Given…everything—the nation’s totalitarian slant, the eagerness of Tennessee to join the let’s-ban-everything-that-makes-us-even-a wee-bit-uneasy mania, the fact it’s still (admittedly minimalist) Black History Month—the petty, lib-owning move to censor Justin Pearson for his pride of ancestry didn’t go over well, especially when news outlets noted the “bipartisan and unanimously approved rules for House decorum and dress attire” don’t exist, but are traditionally left up to the House Speaker. It didn’t help when GOP pols tried to cover their racism by citing a “precedent” set by well-respected former Speaker and late black Democrat Lois DeBerry, who once chided one of them for not wearing a tie. To their claim to “honor (her) memory by how we look,” critics snapped, “Keep Lois DeBerry’s name out of your mouth.” They argued she’d never have shown such disrespect to a colleague, she’d have celebrated the cultural history of the dashiki, and besides it was never the issue: “Attempts to exert control over young, Black, male lawmakers who (have) the temerity to look different and be unafraid to raise their voices against the power structure are.”
As others noted of a “vile House of Un-representatives” where “privilege is more important than breathing,” “That’s a whole lot of words to say we’re racists,” or, “We ran out of hoods.” Also: “Jesus didn’t wear a tie,” “Did you make that no dashiki rule before or after seeing the guy on the House floor wearing a dashiki?” “People of color are not pets to be policed or punished when they don’t behave as you see fit,” “If you don’t like rules from the people who keep changing the rules when one feels mildly uncomfortable—you’re scared of education, and now shirts?” “If this is what gets you riled up, maybe y’all aren’t fit to (do) a job that requires finding common ground,” and, “Ask yourself what the rules really do and who they serve before you tell people to follow them.” Pearson himself joined in: If they care about DeBerry’s legacy “let’s see them put forward legislation for justice,” “taking power over people’s agency is a theme of this body,” and discrimination means “saying there’s only one type of person that needs to be here.” “This doesn’t have anything to do with a dashiki,” he charges. “It’s about who’s wearing it. It’s about us being here.”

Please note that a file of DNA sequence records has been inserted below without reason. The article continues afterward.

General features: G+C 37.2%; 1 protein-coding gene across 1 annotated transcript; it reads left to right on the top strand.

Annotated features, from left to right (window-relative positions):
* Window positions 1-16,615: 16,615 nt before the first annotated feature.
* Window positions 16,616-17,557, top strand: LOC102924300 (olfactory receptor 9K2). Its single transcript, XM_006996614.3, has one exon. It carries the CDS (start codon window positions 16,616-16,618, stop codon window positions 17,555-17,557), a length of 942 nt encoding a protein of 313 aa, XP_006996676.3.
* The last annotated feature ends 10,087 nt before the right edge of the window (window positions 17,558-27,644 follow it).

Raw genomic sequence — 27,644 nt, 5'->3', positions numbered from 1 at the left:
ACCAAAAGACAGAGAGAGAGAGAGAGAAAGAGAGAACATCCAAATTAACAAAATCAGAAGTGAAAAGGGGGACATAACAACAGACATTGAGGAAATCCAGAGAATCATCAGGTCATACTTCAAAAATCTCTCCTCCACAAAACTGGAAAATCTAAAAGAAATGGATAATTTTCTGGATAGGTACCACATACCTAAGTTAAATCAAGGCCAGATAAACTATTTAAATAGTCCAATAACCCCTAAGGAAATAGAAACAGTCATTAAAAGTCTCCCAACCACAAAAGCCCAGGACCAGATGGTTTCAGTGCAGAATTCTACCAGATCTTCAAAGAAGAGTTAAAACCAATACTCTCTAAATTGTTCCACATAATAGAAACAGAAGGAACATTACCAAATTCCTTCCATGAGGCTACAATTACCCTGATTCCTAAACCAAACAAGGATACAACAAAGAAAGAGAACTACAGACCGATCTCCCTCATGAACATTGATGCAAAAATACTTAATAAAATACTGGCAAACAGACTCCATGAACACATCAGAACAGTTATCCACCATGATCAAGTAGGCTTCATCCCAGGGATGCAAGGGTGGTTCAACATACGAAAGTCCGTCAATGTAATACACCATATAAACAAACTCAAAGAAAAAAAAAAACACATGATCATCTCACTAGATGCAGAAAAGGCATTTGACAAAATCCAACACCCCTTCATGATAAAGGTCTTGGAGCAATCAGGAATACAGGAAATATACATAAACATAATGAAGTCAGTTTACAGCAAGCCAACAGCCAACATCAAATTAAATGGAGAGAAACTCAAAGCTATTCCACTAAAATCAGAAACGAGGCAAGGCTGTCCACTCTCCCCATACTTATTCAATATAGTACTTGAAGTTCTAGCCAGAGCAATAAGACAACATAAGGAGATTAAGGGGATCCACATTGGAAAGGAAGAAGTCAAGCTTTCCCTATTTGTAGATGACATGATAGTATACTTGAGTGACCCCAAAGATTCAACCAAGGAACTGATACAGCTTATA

“We declare our right on this earth to be a human being, to be respected as a human being, to be given the rights of a human being in this society, on this earth, in this day, which we intend to bring into existence by any means necessary.”—Malcolm X, who was assassinated Feb. 21, 1965